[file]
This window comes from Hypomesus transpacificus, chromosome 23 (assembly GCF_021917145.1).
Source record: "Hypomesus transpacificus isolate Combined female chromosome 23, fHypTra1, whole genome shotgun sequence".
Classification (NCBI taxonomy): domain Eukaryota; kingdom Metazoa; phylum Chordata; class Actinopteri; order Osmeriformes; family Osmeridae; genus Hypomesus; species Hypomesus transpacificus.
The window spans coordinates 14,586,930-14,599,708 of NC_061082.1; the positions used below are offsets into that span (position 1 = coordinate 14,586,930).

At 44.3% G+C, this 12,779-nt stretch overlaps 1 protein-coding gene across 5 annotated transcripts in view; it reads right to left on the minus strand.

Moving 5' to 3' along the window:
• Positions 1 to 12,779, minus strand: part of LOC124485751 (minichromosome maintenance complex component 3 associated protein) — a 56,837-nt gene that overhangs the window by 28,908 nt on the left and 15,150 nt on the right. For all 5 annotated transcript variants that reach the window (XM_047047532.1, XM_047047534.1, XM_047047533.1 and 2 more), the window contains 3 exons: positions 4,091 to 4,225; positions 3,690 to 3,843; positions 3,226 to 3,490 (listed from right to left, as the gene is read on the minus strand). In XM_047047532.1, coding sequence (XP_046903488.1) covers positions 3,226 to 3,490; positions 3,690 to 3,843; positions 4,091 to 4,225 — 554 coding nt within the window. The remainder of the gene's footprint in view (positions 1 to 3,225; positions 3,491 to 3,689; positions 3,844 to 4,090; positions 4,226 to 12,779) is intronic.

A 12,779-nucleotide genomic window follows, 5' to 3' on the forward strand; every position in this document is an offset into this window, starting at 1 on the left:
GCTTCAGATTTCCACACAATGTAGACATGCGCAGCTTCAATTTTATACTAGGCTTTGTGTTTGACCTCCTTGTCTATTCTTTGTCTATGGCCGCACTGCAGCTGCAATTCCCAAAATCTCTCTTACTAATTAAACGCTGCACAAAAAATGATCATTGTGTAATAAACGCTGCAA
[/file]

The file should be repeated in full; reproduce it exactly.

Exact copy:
This window comes from Hypomesus transpacificus, chromosome 23 (assembly GCF_021917145.1).
Source record: "Hypomesus transpacificus isolate Combined female chromosome 23, fHypTra1, whole genome shotgun sequence".
Classification (NCBI taxonomy): domain Eukaryota; kingdom Metazoa; phylum Chordata; class Actinopteri; order Osmeriformes; family Osmeridae; genus Hypomesus; species Hypomesus transpacificus.
The window spans coordinates 14,586,930-14,599,708 of NC_061082.1; the positions used below are offsets into that span (position 1 = coordinate 14,586,930).

At 44.3% G+C, this 12,779-nt stretch overlaps 1 protein-coding gene across 5 annotated transcripts in view; it reads right to left on the minus strand.

Moving 5' to 3' along the window:
• Positions 1 to 12,779, minus strand: part of LOC124485751 (minichromosome maintenance complex component 3 associated protein) — a 56,837-nt gene that overhangs the window by 28,908 nt on the left and 15,150 nt on the right. For all 5 annotated transcript variants that reach the window (XM_047047532.1, XM_047047534.1, XM_047047533.1 and 2 more), the window contains 3 exons: positions 4,091 to 4,225; positions 3,690 to 3,843; positions 3,226 to 3,490 (listed from right to left, as the gene is read on the minus strand). In XM_047047532.1, coding sequence (XP_046903488.1) covers positions 3,226 to 3,490; positions 3,690 to 3,843; positions 4,091 to 4,225 — 554 coding nt within the window. The remainder of the gene's footprint in view (positions 1 to 3,225; positions 3,491 to 3,689; positions 3,844 to 4,090; positions 4,226 to 12,779) is intronic.

A 12,779-nucleotide genomic window follows, 5' to 3' on the forward strand; every position in this document is an offset into this window, starting at 1 on the left:
GCTTCAGATTTCCACACAATGTAGACATGCGCAGCTTCAATTTTATACTAGGCTTTGTGTTTGACCTCCTTGTCTATTCTTTGTCTATGGCCGCACTGCAGCTGCAATTCCCAAAATCTCTCTTACTAATTAAACGCTGCACAAAAAATGATCATTGTGTAATAAACGCTGCAA